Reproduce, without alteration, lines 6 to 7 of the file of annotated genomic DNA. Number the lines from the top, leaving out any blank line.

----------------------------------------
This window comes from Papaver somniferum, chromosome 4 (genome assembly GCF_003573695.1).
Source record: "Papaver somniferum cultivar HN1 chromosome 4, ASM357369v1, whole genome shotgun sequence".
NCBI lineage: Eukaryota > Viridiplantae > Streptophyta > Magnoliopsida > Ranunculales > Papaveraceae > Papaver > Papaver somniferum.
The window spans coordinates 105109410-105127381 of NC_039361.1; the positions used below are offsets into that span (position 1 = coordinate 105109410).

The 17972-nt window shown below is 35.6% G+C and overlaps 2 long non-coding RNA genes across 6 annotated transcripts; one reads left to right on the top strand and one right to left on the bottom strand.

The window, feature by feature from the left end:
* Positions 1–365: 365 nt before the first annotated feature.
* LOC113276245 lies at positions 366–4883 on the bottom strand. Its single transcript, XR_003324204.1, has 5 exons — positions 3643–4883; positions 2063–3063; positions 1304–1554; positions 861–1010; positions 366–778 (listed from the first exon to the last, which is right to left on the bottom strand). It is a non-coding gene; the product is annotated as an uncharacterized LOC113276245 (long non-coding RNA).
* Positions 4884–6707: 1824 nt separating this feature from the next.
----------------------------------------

The window, feature by feature from the left end:
* Positions 1–365: 365 nt before the first annotated feature.